The two parties have been meeting regularly since May 12, when negotiations officially began, but were unable, as expected, to reach an agreement before the contract expired on July 1. Both sides have jointly pledged on several occasions to keep cargo moving without disruption. Before talks began, it was noted that jurisdiction and terminal automation would also be haggled over during negotiations.

Complete coverage of the ILWU/PMA negotiations

This is the second large announcement from the ILWU today. Earlier, the union ratified a contract with Pacific Northwest grain handlers, ending a two-year labor battle that resulted in picketing and lockouts at two terminals. ILWU heads were negotiating with the grain handlers and the PMA simultaneously, and the ratification allows the ILWU to be at the table exclusively with the PMA to hammer out a new deal.

Contact Corianne Egan at cegan@joc.com and follow her on Twitter: @CEgan_JOC.

Link from JOC: http://www.joc.com/port-news/longshoreman-labor/international-longshore-and-warehouse-union/ilwu-pma-reach-tentative-agreement-health-benefits_20140826.html 

Aug 21

Ningbo Port Trucker Strike Paralyzes Ningbo Port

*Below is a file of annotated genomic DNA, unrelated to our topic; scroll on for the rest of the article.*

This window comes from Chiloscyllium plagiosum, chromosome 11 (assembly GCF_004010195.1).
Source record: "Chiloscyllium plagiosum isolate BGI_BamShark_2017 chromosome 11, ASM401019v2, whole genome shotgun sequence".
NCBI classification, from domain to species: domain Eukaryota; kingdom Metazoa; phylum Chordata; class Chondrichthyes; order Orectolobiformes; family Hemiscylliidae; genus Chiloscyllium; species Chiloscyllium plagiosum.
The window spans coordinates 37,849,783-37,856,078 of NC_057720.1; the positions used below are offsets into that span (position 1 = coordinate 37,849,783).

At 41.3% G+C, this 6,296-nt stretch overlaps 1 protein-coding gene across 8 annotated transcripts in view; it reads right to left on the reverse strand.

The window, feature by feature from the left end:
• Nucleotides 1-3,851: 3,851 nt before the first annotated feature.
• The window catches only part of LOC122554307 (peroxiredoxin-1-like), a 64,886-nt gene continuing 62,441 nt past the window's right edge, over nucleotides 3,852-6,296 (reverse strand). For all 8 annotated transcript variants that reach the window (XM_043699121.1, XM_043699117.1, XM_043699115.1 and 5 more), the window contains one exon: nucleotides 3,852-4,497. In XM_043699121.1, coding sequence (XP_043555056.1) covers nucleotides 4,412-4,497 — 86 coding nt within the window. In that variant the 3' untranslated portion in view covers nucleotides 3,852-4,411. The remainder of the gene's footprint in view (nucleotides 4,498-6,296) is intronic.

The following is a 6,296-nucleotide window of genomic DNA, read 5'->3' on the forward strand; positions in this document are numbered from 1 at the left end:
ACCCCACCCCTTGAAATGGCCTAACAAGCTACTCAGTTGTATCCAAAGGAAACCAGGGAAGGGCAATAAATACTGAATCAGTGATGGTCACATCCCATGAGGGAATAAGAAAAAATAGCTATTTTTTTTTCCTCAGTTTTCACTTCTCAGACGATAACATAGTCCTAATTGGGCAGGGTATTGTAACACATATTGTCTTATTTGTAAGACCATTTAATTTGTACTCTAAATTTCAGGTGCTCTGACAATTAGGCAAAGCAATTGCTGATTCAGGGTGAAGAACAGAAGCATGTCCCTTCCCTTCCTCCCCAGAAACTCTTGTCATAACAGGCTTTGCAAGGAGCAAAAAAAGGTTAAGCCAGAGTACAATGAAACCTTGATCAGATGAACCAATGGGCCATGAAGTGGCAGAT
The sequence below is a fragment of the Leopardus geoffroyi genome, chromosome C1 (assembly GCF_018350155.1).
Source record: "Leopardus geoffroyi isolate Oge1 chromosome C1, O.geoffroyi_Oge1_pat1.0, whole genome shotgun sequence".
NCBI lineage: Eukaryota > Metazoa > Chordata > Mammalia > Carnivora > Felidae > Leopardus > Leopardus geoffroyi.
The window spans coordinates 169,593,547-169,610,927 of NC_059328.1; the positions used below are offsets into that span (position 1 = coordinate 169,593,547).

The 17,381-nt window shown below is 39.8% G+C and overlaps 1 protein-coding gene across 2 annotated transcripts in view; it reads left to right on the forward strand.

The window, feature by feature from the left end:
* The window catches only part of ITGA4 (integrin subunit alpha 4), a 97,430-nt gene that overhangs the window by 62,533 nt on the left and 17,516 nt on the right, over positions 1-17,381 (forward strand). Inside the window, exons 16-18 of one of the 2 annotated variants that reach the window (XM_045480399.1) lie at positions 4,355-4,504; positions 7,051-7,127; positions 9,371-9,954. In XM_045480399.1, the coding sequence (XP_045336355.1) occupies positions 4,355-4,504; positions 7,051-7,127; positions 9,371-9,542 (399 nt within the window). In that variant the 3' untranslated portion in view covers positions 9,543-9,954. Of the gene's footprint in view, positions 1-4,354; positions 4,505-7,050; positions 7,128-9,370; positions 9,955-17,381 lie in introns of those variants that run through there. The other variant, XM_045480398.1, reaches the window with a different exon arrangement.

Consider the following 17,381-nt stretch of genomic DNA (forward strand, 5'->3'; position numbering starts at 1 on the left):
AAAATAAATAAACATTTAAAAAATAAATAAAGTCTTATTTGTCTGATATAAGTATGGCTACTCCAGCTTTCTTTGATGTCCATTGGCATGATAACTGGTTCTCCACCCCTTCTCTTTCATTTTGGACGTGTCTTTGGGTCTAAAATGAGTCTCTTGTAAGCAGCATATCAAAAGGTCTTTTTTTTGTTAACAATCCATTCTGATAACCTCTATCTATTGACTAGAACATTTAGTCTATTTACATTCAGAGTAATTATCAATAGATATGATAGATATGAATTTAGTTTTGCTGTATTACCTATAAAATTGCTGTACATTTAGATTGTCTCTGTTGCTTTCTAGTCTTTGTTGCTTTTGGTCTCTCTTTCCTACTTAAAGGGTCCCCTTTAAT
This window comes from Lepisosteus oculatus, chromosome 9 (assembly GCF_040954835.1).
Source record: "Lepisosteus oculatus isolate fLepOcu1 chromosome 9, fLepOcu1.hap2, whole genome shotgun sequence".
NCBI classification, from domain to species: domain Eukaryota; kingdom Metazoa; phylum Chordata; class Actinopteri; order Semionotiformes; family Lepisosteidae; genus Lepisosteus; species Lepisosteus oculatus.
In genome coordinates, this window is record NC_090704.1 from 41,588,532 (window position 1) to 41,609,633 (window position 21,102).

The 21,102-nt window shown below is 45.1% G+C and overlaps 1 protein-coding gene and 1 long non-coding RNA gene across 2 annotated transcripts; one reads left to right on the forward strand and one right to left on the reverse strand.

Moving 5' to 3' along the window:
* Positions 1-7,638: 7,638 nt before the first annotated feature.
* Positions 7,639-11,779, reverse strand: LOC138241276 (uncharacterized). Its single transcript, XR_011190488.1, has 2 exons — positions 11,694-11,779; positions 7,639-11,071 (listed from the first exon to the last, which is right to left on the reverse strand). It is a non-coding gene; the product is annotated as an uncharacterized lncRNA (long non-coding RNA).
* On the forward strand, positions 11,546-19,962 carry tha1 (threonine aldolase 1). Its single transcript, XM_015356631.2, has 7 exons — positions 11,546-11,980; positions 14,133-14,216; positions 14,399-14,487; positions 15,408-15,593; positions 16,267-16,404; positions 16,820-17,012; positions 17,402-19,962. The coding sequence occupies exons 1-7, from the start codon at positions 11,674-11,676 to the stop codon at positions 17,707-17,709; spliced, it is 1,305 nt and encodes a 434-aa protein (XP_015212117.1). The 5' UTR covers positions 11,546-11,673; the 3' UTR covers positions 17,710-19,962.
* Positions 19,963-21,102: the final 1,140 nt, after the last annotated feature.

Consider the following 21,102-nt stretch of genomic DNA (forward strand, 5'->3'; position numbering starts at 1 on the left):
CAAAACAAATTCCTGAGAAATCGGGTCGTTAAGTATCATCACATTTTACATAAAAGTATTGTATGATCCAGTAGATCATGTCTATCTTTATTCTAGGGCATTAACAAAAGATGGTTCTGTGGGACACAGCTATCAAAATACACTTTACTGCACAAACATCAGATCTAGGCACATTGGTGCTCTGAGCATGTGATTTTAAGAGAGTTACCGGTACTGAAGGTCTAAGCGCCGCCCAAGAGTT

From JOC.com        A trucker strike has brought the Ningbo port, the world’s sixth-largest container port, to a standstill in the midst of the peak shipping season. As in many other ports worldwide, port truckers, or draymen, are a volatile element of the container supply chain. Typically independent owner-operators, they can see their earnings take a hit any time congestion creates wait lines to enter terminals, which reduces the number of jobs they can do in a single day, or when fuel prices go up.

Jul 21

ILWU, PMA Schedule Two Breaks in Talks

Source:  www.joc.com

Contract negotiations between the International Longshore and Warehouse Union and the Pacific Maritime Association will resume on Wednesday after a recess Monday and Tuesday for a previously scheduled longshore division caucus.

A joint ILWU-PMA statement at the weekend said the previous contract, which expired July 1, would not be extended while negotiations are recessed. However, the union and employers said, “While there is no contract extension in place, both parties have pledged to keep cargo moving.”

Though it isn’t unusual for the ILWU to call caucuses from time to time, next week’s meetings “will certainly cover the contract negotiations,” ILWU spokesman Craig Merrilees said.

Caucus members are democratically chosen delegates elected from each local union. Those delegates determine the agenda and the topics to be discussed.